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Archive for September, 2008

Fibery Goodness

Wow! I haven’t blogged in so long I almost forgot how to log on! Just haven’t had much to say – life has been moving pleasantly along (despite having a three week long respiratory bug that sucked all my energy.)

This past weekend was Oregon Flock and Fiber Festival in Canby, Oregon – about a four hour drive from my island. DH & I went down on Friday and made two Pendleton stops. First up – the mill in Washougal, Washington. We arrived just in time for the 1:30 tour, which was great fun. The tour takes about 45 minutes and they show you the whole process. I wish they allowed photos, because there were giant size dye vats, humongous bags of fleece, spinning machines, warp beams that hold anywhere from 44 – 1500 yards, and enormous looms. There were bolts of gorgeous Pendleton fabric all over the place, thousands of cones of yarn (they have 1,500 colors), and piles of Indian blankets.

After the tour, we drove on to Pendleton stop #2 – the Pendleton Woolen Mill Store. This is an outlet for their bolt ends, fabric trimmings, etc. Here are a couple of pieces I couldn’t resist.

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The top fabric is a piece from a blanket, and the bottom piece is actually what they weave between each blanket. Many blankets are woven on each warp and cut apart and finished at the Washougal factory. The Pendleton name piece is woven into each divider and then sold as scrap for $1.25/pound! I want to make a flute bag with the name piece. I don’t know what I’ll do with the blue piece, but it was just too pretty to leave behind!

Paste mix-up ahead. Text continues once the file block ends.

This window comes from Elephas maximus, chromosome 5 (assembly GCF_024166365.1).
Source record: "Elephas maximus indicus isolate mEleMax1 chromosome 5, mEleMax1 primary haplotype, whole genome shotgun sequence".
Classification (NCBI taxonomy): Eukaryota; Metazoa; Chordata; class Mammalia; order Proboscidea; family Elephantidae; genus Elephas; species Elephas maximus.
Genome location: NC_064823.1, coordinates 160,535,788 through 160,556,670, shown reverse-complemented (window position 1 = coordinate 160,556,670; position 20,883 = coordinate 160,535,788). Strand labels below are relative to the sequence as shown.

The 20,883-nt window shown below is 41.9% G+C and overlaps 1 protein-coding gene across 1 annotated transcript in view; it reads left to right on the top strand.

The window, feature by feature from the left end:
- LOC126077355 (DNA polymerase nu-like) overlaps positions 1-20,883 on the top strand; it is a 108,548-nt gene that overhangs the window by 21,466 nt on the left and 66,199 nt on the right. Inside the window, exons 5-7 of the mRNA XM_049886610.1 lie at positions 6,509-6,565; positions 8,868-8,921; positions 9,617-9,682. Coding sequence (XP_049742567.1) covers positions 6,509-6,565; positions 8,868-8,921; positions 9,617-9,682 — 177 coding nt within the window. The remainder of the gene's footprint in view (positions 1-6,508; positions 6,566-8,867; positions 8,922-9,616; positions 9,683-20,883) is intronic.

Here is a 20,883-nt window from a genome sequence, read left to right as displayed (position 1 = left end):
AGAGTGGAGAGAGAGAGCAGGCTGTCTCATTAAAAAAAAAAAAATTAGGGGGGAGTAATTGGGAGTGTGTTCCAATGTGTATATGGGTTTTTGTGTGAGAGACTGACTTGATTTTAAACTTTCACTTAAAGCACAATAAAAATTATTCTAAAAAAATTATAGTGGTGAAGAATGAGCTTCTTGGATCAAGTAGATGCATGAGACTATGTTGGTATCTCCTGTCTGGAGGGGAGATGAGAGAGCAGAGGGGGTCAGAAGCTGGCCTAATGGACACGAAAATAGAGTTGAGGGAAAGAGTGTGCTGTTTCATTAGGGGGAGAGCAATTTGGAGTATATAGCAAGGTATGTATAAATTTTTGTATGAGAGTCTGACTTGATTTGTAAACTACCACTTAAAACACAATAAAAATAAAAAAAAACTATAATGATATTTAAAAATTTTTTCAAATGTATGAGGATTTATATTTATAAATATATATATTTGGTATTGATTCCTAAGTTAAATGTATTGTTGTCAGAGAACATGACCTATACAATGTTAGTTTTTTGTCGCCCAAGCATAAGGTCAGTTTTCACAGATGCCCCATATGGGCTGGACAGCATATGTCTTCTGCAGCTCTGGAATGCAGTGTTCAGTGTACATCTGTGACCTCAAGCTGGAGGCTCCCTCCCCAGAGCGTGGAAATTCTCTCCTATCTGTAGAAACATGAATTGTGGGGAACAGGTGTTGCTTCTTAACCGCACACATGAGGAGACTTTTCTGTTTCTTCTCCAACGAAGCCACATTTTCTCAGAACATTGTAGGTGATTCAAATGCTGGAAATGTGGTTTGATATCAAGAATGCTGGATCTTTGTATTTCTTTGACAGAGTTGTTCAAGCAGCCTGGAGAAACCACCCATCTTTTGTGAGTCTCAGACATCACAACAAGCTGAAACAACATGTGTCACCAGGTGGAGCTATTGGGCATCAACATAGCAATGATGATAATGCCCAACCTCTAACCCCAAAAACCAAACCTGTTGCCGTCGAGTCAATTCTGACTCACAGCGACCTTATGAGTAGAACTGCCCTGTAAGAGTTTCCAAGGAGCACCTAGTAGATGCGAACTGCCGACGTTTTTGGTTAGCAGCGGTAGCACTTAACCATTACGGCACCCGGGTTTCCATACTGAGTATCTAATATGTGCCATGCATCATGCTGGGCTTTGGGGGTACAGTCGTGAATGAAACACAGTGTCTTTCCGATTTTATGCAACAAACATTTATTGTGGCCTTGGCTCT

So, onward to OFFF on Saturday. It’s a great little festival – not so big as to be overwhelming, but large enough to fill a day. Since I’ve started dyeing fiber, I wasn’t overly tempted by all the pretty offerings, but it was fun to look! Here’s what followed me home.

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The top bag holds superwash merino, the bottom bag is merino/tencel. Next time you see these fibers they will be pretty colors. This is really exciting for me, because what you see is actually my first business inventory! Come on out to the Whidbey Weavers’ Guild sale in November to buy the first editions!

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This is a fingerless mitt kit, made with Judith MacKenzie’s new shetland yarn. The pouch is handfelted by women in Kyrgyzstan, and is just the right size to hold money and credit cards – hopefully breaking me of the crippling habit of carrying a big ol’ bag of extraneous junk!

Sunday morning I was overcome by basket fumes and succumbed to this awesome little market basket that is perfect for carrying a spindle and fiber.

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And last but not least, this photo is for my friend Laurie – she will know why!

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